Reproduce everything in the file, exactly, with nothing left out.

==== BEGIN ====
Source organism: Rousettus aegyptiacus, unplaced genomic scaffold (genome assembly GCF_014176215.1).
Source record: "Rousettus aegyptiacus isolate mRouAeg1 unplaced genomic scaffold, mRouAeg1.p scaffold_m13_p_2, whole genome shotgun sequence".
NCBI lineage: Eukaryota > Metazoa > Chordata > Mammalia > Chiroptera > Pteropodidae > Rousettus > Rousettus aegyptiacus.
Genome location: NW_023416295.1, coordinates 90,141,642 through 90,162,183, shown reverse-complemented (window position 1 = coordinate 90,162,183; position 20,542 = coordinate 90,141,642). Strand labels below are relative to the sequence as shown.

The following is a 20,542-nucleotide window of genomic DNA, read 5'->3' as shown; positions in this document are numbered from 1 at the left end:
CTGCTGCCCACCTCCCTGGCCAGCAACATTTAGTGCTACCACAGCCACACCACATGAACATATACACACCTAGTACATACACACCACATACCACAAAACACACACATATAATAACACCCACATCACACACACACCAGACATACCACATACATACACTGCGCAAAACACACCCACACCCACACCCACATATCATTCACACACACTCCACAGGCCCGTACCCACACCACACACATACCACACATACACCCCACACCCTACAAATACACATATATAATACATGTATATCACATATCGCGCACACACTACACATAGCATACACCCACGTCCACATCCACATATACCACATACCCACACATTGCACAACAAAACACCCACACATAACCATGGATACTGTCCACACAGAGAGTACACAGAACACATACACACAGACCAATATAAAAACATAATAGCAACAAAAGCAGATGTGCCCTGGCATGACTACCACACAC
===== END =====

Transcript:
Source organism: Rousettus aegyptiacus, unplaced genomic scaffold (genome assembly GCF_014176215.1).
Source record: "Rousettus aegyptiacus isolate mRouAeg1 unplaced genomic scaffold, mRouAeg1.p scaffold_m13_p_2, whole genome shotgun sequence".
NCBI lineage: Eukaryota > Metazoa > Chordata > Mammalia > Chiroptera > Pteropodidae > Rousettus > Rousettus aegyptiacus.
Genome location: NW_023416295.1, coordinates 90,141,642 through 90,162,183, shown reverse-complemented (window position 1 = coordinate 90,162,183; position 20,542 = coordinate 90,141,642). Strand labels below are relative to the sequence as shown.

The following is a 20,542-nucleotide window of genomic DNA, read 5'->3' as shown; positions in this document are numbered from 1 at the left end:
CTGCTGCCCACCTCCCTGGCCAGCAACATTTAGTGCTACCACAGCCACACCACATGAACATATACACACCTAGTACATACACACCACATACCACAAAACACACACATATAATAACACCCACATCACACACACACCAGACATACCACATACATACACTGCGCAAAACACACCCACACCCACACCCACATATCATTCACACACACTCCACAGGCCCGTACCCACACCACACACATACCACACATACACCCCACACCCTACAAATACACATATATAATACATGTATATCACATATCGCGCACACACTACACATAGCATACACCCACGTCCACATCCACATATACCACATACCCACACATTGCACAACAAAACACCCACACATAACCATGGATACTGTCCACACAGAGAGTACACAGAACACATACACACAGACCAATATAAAAACATAATAGCAACAAAAGCAGATGTGCCCTGGCATGACTACCACACAC